Women’s Tennis Blog interviewed by BBC World Service Radio

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Those of you reading Women’s Tennis Blog for years know that blogging has brought me many invaluable experiences that would otherwise be unreachable, especially to someone from Serbia. The latest such unique experience was my guest appearance on the BBC World Service Radio, in the program called “Weekend”. On Sunday, ahead of the men’s Wimbledon final featuring Novak Djokovic and Andy Murray, I joined the program to tell what Djokovic means for Serbia, how important and popular he is and how we celebrate his successes. You can access the audio file below:

Marija Zivlak (Women’s Tennis Blog) on BBC World Service Radio – program “Weekend”

I was quite nervous as it was my radio debut and the station was none other than the world famous BBC, while the fact that the program was live at 8.30 am on Sunday didn’t help either. In my first answer I had too many “ummm, ummms”, but later on I was more relaxed.

Just so you know, I was very reluctant to share this, as I barely collected the courage to listen to the audio file myself :), but then I thought why not, for my first try it wasn’t that bad. Note: my goodbye in the end is hilarious! 🙂


  1. I am listening to the audio file, at the moment I am writing this, i agree you did very well for your first time on radio. I think you have a nice voice too and speak good english too.

  2. Great interview and terrific exposure for your blog!! Your voice is stronger and more confident than the TV interview you did a few years ago. You sounded so English, British accent and all!!

  3. Thank you, guys, you’re a blessing 🙂 Blogging is easy and stress-free since I have supporters like you 🙂

  4. Your voice was shaking a little but well done for keeping it all under control. It’s very easy to understand you and your answer was really good. I’m just waiting when will we see you in some sports programme 🙂

  5. You were GREAT!

    One Q – Djokovic is the THIRD Serbian to get to #1 in the past 10 years, yet the first to receive such wide accolades in Serbia. I am, of course, referring to Jelena and Ana. Is Serbia THAT much MALE dominated?

  6. Steven, the interview was focused on Djokovic because he was playing the final on the day. In general, Djokovic has achieved much more in tennis than Jelena and Ana and his great success is still active while Jelena and Ana have been experiencing a slump, compared to their results of several years ago. Serbia is not male dominated. It doesn’t matter if he was the first or the third to be No.1, he’s won six GS titles.

    Serbian people love them all and they are all always celebrated for their great achievements. They are all appreciated a lot, but the appreciation for Djokovic is now more evident since he’s still in top form, unlike his female colleagues.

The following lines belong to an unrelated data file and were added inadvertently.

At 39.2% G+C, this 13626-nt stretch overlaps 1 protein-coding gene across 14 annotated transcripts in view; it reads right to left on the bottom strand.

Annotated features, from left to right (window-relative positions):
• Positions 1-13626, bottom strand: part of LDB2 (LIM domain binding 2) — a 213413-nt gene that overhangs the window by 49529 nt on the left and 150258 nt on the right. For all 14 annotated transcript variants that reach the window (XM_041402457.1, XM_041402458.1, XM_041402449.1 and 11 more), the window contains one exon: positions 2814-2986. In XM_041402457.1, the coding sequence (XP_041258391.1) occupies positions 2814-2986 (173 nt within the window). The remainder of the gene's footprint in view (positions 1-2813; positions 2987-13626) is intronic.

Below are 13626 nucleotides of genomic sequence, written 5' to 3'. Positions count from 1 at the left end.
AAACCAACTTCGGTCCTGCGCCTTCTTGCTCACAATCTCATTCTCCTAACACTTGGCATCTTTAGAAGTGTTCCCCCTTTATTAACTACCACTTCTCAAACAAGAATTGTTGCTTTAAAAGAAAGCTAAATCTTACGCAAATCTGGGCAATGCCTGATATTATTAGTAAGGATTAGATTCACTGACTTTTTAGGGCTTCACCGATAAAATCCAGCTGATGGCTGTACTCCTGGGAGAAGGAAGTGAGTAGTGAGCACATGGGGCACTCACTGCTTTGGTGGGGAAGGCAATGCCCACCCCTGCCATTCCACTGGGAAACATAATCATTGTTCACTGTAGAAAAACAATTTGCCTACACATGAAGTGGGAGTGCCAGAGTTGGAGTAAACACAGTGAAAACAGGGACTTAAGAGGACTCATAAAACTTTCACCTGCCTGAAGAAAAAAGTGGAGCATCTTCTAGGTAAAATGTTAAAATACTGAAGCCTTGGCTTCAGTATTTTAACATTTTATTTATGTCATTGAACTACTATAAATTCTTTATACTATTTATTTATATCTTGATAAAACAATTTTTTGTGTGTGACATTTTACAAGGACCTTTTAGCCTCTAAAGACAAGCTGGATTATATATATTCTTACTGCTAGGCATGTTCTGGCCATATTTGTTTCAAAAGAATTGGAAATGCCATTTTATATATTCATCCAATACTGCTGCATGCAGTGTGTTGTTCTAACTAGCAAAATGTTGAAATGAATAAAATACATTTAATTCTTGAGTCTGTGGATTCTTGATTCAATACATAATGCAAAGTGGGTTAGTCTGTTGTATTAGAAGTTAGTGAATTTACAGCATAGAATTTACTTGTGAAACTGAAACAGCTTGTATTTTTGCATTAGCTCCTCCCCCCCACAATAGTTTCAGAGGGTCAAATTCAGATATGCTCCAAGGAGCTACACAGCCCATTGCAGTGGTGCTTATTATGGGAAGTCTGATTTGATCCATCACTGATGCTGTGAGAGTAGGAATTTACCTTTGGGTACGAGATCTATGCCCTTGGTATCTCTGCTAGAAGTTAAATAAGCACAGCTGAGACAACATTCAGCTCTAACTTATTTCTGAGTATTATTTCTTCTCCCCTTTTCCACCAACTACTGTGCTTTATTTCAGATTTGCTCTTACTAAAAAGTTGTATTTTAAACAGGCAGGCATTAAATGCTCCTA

7. I’ll be very honest and in doing so, I will compliment you Marija — unavoidably.

    I never read you bio — until AFTER I listened to this interview.

    I found this blog because it had great writing about tennis. I viewed it as a news source, as well as a journal about tennis. Here’s the thing: The writing in the blog is so good, I ASSUMED it was written by a native English speaker — in New York for all I knew. When I heard your voice for the first time I was confused. “What was that accent,” I asked.

    Then I heard you’re from Serbia!

    Outstanding! All this time, I’ve been under the impression that I was reading and responding to a blog written by someone in Los Angeles for all I knew.

    Well, three points:

    I was born and raised in America, and I have lived all over the country. I don’t often get to hear Americans who speak English as clearly as you. I rarely meet Americans who write English as well as you. I did not detect the “ummms” and the fact that you focused on them is the characteristic of a good speaker. You didn’t sound nervous either.

    You should do more interviews. I wish there were more people like you in the local media here in the US who can intelligently represent the sport from the viewpoint of Serbia, as well as other countries. You sounded like you belong in a broadcast booth.

    Congratulations and thanks for sharing that. Thanks for the work you do in this blog and please keep it up.

    Two other things:

    I am a Black American. I am appalled about the comments made about Marion and her appearance and her lack of natural ability. I reject those comments completely and I believe she has proven the opposite is true. On both counts. I am continually dismayed at the fixation people have on blond hair, blue eyes and being tall. I reiterate Maria Sharapova is NOT everyone’s model for beauty.

    My favorite athlete – not tennis player, but athlete is Jelena Jankovic. I admire and respect Novak very much, but I believe that Jelena Jankovic was the first Serbian to reach the top of the sport and I believe that she had just as great, if not a greater role in establishing Serbia as a tennis power than anyone else. Check the record. She was the first to win a grand slam title (mixed doubles)and she has done a lot for the sport.

    At the same time, I do not subscribe to nationalism in tennis. The unique and beautiful thing about tennis is that it is a global sport.

    You say Serbians will be in the street if Novak had won.


    Serbians should be in the street celebrating the fact that out of 166 nations in the world, you have successfully produced the hottest woman on the planet.

    As well as the best woman’s tennis blogger. And by the way. Your picture. You’re hot too. What is going on in Serbia? Is it in the water? :o)

  8. Petey, wow what a comment! 🙂 Thank you for all the compliments. It really means a lot that you’ve been reading my blog for months and never assumed it was written by someone from a non-English-speaking country.


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